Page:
Struck by the catastrophic circumstances of their previous lives in Syria, children in the Zaatari refugee camp in Jordan spoke of bullets, bombs and death. Nawwar Bulbul wanted to change that. A prominent soap opera actor until being blacklisted by the Syrian government on account of joining in protests against the regime, Bulbul brought his love for theater with him as he fled.

The Zaatari Camp in northern Jordan has ballooned with the recent inundation of Syrian refugees fleeing over the border and, with a lofty 102,704 residents, according to United Nations High Commissioner for Refugees, currently stands as the world’s second-largest refugee camp. Basic needs such as food and water are met on a marginalized basis by various international organizations attempting to help quell the trauma of the current Syrian crisis, yet children require more than that in order to live with the hope of successful and fulfilling futures. With less than 40 percent of refugee children attending school, there is a huge deficit of arts and culture among traumatized population.

For over two months, Bulbul has worked to bring happiness to the lives of these children. Because of the impressive initiative taken by this actor-turned-director, 100 refugee children come together to rehearse Shakespeare’s “King Lear.” Translated to classical Arabic from its original Bard’s English, the play brings joy to its performers and a renewed sense of childhood innocence to those who have been stripped of such rights and privileges.

One young girl named Ammari, who came to Jordan along with five sisters and a brother, says she feels the transformation.

“I do not feel lonely any more in this place,” she told reporters. She has found something to finally entertain her and take her mind off of the victims of calamity around her.

Though some may claim that this particular Shakespeare tragedy is not suitable for children, Bulbul argues otherwise. He says he took only the roots of the story for the children’s adaptation, and focused primarily on the differences between lying and telling the truth. While Bulbul’s initiative received no support from international organizations and only minimal support from friends in the Syrian community, the past two months of play practice have shown outstanding success for the youth.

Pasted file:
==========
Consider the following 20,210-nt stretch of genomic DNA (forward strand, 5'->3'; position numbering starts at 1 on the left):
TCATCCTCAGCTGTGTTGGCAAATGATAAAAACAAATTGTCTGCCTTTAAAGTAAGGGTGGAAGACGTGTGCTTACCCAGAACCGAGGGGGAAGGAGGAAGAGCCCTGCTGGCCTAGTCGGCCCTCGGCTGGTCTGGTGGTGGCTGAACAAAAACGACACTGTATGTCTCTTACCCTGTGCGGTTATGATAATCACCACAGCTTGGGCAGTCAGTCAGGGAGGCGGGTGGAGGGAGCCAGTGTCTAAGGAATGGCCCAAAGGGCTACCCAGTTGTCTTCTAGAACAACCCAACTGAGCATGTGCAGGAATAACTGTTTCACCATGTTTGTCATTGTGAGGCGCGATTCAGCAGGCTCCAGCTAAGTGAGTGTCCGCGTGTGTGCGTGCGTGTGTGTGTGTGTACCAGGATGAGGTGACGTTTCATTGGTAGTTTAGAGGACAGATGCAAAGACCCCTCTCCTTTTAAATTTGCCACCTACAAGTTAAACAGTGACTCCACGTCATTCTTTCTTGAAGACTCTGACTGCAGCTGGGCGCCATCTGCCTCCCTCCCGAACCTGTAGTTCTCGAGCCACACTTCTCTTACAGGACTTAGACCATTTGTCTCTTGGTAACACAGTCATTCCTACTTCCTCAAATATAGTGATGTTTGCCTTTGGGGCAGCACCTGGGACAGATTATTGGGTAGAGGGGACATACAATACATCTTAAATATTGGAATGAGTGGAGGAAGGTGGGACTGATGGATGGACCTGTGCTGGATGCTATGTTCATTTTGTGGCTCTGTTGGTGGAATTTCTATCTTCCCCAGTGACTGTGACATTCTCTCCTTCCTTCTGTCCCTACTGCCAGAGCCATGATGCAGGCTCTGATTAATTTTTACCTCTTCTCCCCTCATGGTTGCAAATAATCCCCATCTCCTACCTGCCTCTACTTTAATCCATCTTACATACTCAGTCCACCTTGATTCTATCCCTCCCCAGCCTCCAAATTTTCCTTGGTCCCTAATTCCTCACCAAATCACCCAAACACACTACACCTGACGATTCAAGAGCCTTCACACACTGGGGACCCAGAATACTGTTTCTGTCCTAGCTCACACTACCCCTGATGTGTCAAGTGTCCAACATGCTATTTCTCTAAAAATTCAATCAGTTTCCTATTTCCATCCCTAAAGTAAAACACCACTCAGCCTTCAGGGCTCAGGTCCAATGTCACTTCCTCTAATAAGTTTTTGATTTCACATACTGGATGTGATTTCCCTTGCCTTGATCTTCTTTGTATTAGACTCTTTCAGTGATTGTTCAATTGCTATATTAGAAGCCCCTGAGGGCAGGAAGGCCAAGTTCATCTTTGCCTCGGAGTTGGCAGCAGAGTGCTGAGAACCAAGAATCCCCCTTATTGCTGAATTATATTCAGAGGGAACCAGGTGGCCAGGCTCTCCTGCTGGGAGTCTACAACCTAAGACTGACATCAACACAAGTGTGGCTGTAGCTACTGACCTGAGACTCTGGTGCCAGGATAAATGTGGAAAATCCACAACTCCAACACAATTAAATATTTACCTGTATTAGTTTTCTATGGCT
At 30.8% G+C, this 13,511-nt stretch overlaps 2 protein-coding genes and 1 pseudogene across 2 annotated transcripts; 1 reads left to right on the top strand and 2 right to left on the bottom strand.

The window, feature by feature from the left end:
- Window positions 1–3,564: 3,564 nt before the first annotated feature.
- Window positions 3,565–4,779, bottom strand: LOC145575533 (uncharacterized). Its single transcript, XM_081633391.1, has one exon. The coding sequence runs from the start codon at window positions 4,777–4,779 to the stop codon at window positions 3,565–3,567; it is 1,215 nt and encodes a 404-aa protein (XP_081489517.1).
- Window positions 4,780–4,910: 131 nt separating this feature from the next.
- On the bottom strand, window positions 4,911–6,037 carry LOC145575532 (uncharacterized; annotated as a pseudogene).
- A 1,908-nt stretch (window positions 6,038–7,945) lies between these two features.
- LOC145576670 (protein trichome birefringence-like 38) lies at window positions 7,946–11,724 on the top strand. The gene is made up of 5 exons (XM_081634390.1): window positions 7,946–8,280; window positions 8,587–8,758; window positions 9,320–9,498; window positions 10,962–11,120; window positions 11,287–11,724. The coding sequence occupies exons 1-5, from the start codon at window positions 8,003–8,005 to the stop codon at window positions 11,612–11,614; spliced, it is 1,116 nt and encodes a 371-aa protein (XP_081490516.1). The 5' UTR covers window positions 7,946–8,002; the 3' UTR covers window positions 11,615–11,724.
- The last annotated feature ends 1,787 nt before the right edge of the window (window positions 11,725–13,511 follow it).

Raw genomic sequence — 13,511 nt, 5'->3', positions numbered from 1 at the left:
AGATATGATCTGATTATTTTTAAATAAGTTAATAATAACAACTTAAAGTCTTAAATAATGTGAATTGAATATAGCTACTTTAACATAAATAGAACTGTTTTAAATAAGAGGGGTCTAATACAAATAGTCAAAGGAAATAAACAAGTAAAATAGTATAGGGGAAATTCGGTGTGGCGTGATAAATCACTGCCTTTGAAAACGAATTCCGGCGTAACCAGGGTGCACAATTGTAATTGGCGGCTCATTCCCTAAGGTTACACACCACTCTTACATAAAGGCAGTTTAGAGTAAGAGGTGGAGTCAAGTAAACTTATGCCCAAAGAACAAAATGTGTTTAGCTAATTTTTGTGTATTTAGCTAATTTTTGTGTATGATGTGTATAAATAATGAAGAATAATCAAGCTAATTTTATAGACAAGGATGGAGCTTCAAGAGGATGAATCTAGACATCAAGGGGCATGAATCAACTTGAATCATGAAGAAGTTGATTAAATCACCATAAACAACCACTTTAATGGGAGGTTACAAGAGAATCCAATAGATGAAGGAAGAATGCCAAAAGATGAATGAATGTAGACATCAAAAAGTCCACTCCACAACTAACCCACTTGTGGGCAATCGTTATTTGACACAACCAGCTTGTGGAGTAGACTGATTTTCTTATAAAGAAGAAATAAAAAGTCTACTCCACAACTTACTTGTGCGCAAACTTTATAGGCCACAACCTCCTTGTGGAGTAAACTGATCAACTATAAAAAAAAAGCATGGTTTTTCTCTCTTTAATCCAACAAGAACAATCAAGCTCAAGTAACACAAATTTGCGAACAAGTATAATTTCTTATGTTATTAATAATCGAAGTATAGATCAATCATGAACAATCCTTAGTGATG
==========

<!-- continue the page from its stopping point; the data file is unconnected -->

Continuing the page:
In discussions of Shakespeare’s plays, the participants showed behavioral and emotional development. The children involved learned quite a bit about controlling anger as well as the violent and destructive consequences of seeking revenge. For a group that has spent a good portion of life so far living amid death, destruction and humiliation, these are lessons some may have thought unfathomable in previous months.

Yet Shakespeare is not the only poetry in this situation. Bulbul translates from Arabic to mean bird, or oftentimes nightingale, a bird primarily known for singing in the dark. So as Nawwar Bulbul brings the song of hope and joy to the inner darkness of an overpopulated refugee camp, he does, so beautifully, live up to his name.

– Jaclyn Stutz

Sources: Ahram Online, Times of Israel, Global Arab Network
Photo: Times of Israel

These 5 great male writers express in their writing the importance of giving back:


I slept and dreamt that life was joy. I awoke and saw that life was service. I acted and behold, service was joy.

– Rabindranath Tagore, a Nobel Prize winning Indian writer, whose novels and poetry are still admired by the whole world today. Famous works include Gitanjali, The Home and the World, and some select poetry.


No one is useless in this world who lightens the burdens of another.

– Charles Dickens, a 19th century English writer who was well known and renowned for his giving voice to the poor through his writing. Famous works include A Tale of Two CitiesGreat Expectations, and A Christmas Carol.


To know even one life has breathed easier because you have lived. This is to have succeeded.

– Ralph Waldo Emerson, a 19th century American transcendentalist writer, who wrote mostly philosophical essays. Famous works include “Self Reliance,” “Nature,” and other select essays.


Charity itself fulfills the law/ And who can sever love from charity?

– William Shakespeare, the great bard, perhaps the most well-known playwright in history, toyed with themes of politics, society, and family. Famous works include Romeo and JulietHamletMuch Ado about Nothing, and a collection of sonnets.


While we do our good works let us not forget that the real solution lies in a world in which charity will have become unnecessary.

– Chinua Achebe, a 21st century Nigerian author who writes from a post-colonial perspective, tying his stories back to the colonial era. Famous works include Things Fall ApartArrow of GodAnthills of the Savannah, and a particularly controversial criticism of Joseph Conrad’s Heart of Darkness.

– Aalekhya Malladi

5 Great Female Writers on Giving Back

Sources: Goodreads, Moveme Quotes
Photo: Paste Magazine